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Sponges In The Great Barrier Reef Act As Ecological Indicators | Science Trends

Sponges In The Great Barrier Reef Act As Ecological Indicators

Published by Anita Mary George

College of Marine and Environmental Science, James Cook University and Queensland Museum

These findings are described in the article entitled Can sponge morphologies act as environmental proxies to biophysical factors in the Great Barrier Reef, Australia? recently published in the journal Ecological Indicators (Ecological Indicators 93 (2018) 1152-1162). This work was conducted by Anita Mary George from James Cook University and Queensland Museum, Jon Brodie and James Daniell from James Cook University, Angela Capper from James Cook University and Heriot-Watt University, and Michelle Jonker from the Australian Institute of Marine Science.

Marine sponges are interesting organisms in the coral reef ecosystem that seems to survive in extreme environmental conditions. Sponges are the simplest and primitive animals that host varied other groups including microorganisms and are popular in producing life-saving “wonder-drugs” for malaria, AIDS, and other deadly diseases like cancer.

Several studies suggest that sponges change their shape according to changing biophysical parameters of the ocean. Based on previous studies on sponge growth form changes in a confined environment, it was assumed that sponges can act as ecological indicators to current environmental issues such as climate change, pollution, and coastal creations.

Hence, a study was designed with a periodic biennial dataset from 2008 to 2014 of transect images from 28 pairs of reefs from the protected and non-protected areas of six locations (Cairns, Innisfail, Townsville, Pompey, Swain, and Capricorn Bunker) along the Great Barrier Reef (GBR), Northeastern Australia. The transect images were confirmed to sponges and the percent cover of sponges from all 56 reefs was collected for the four years.

Credit: Anita George

It was found that sponges were omnipresent in all the surveyed locations while they are spatially diverse (encrusting, upright, massive, cups and tabular growth forms) with more in Innisfail, Townsville, and Pompey compared to Cairns, Swain, and Capricorn Bunker. Also, the biennial observations showed more sponges in 2010 and 2014 which is thought to be influenced by the wind and wave action with respect to the geomorphology of the central GBR. Also, it was thought the after-effects of Cyclone Hamish (2009) and Cyclone Yasi (2011) would have triggered the suspended nutrients that are favorable to these filter-feeders. Further, satellite data of chlorophyll a, current, wave height, and sea surface temperature (SST) were collected from the same locations of the four biennial years (2008, 2010, 2012 and 2014).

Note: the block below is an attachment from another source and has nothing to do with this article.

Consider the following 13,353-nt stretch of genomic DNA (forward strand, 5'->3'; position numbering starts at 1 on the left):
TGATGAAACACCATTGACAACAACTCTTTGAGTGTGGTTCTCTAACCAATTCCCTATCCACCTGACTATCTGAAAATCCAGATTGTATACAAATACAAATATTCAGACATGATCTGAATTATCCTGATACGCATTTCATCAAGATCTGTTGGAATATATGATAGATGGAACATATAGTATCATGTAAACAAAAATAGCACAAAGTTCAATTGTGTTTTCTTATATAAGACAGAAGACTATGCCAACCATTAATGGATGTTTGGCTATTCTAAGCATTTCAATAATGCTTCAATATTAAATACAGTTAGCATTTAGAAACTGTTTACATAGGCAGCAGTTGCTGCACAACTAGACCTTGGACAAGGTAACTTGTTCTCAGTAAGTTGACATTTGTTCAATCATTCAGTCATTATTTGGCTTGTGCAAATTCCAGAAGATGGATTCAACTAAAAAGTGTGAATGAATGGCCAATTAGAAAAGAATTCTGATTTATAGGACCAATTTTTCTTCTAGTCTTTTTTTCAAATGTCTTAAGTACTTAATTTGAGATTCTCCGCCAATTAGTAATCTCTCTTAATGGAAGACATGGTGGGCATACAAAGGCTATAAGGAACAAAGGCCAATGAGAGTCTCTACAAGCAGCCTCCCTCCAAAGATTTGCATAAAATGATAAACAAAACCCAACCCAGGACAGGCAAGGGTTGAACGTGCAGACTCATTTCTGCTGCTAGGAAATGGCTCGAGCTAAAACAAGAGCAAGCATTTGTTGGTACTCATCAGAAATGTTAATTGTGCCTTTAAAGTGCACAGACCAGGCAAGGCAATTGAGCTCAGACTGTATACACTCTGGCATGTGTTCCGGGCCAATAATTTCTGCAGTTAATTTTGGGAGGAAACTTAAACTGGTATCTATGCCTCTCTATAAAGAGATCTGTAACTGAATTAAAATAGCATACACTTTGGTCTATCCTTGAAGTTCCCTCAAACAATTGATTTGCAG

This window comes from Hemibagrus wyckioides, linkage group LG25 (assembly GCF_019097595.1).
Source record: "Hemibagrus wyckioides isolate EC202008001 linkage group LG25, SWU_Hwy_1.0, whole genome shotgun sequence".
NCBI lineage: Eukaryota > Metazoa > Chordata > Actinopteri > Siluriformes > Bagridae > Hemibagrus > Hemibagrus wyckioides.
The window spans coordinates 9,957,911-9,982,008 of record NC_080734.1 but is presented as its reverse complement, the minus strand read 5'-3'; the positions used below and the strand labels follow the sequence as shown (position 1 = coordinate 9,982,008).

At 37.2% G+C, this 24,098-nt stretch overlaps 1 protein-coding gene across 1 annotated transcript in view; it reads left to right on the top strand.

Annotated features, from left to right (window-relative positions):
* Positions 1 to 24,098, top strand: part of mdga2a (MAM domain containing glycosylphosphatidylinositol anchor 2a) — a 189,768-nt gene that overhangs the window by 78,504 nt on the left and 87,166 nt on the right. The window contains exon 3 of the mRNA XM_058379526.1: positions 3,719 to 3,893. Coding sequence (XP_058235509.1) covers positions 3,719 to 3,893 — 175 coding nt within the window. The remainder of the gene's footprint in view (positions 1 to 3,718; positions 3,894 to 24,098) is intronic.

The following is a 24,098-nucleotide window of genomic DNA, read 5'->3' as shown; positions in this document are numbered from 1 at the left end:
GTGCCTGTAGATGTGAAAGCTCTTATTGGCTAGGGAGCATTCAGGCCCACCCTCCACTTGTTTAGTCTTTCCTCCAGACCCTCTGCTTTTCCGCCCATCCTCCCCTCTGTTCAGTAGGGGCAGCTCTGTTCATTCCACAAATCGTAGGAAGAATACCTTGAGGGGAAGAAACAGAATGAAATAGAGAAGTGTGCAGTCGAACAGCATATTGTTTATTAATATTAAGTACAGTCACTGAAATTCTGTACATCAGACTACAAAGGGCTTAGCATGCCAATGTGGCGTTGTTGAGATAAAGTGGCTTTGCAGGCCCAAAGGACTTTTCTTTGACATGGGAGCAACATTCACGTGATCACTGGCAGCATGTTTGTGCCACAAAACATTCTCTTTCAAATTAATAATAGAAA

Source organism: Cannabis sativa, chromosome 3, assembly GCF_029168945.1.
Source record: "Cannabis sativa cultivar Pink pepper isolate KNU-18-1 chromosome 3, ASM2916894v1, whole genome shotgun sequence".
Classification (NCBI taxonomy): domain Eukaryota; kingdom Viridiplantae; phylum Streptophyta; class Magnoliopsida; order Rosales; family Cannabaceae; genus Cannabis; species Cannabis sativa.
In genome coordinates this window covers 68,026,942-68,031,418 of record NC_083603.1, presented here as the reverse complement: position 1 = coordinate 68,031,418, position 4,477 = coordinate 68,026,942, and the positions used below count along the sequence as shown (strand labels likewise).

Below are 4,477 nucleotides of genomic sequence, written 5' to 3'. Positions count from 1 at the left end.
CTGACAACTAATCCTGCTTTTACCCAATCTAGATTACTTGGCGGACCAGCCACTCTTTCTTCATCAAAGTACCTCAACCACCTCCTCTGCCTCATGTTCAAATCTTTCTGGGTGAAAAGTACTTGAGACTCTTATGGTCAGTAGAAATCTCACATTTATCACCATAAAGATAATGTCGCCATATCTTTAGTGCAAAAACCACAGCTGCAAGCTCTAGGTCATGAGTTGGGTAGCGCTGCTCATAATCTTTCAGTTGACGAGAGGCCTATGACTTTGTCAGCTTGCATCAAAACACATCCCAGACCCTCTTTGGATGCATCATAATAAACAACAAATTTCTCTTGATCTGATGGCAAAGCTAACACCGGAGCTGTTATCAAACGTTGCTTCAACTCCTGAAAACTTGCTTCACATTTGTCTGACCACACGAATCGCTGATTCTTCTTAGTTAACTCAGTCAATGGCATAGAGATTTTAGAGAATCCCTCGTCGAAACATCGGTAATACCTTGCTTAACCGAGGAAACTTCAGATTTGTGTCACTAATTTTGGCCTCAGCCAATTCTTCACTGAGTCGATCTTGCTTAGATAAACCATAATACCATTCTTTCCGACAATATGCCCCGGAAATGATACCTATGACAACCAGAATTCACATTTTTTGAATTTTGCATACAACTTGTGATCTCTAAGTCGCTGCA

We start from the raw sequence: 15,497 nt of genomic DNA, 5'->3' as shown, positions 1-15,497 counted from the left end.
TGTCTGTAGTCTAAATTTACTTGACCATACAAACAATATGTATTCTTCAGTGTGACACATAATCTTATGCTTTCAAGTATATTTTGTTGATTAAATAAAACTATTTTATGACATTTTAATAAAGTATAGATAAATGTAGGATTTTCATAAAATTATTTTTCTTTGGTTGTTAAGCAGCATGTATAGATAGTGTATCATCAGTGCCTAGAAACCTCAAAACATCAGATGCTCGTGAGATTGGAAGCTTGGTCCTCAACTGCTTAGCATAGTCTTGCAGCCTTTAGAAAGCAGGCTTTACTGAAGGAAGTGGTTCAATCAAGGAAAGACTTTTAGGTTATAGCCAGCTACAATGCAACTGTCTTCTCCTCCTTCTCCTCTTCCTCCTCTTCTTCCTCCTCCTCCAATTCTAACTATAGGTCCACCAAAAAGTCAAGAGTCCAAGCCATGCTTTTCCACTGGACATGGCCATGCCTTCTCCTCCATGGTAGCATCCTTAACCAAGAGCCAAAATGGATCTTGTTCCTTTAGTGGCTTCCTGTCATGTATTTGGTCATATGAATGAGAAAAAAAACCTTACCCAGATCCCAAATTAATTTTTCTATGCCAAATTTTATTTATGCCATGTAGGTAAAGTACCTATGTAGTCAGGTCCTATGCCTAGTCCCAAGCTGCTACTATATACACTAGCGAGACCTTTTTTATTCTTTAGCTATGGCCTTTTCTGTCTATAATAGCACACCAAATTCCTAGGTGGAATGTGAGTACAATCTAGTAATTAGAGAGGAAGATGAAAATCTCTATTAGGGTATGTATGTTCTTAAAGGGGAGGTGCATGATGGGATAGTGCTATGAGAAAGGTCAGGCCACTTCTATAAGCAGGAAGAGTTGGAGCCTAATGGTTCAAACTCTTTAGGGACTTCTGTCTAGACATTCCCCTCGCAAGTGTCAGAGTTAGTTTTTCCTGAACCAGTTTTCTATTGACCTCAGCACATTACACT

Correlations of sponge morphological changes with each of the selected biophysical factors were investigated. The statistical analysis showed that currents are likely to have some impact on sponge species to change their morphologies to encrusting, upright and massive forms while chlorophyll a, wave height and SST does not affect the sponge morphology.

Credit: Anita George

From this study, it is suggested that selected sponge morphologies can indeed act as indicators to adverse environmental conditions. However, more study is required on sedimentation, turbidity, cyclone, and tides are needed to bring more light into this research. Additionally, we recommend that remote-sensed data cannot be used to determine the impacts on sponge growth-forms while field data is widely encouraged. Further, it is suggested that the sponge data from different seasons need to be collected periodically and should be analyzed for determining the variations due to the nutrient influx.

About The Author

Anita Mary George

A marine biologist with expertise in Poriferan (Demosponges and Calcarea) and octocoral taxonomy of India, Maldives, Oman and the Great Barrier Reef, Australia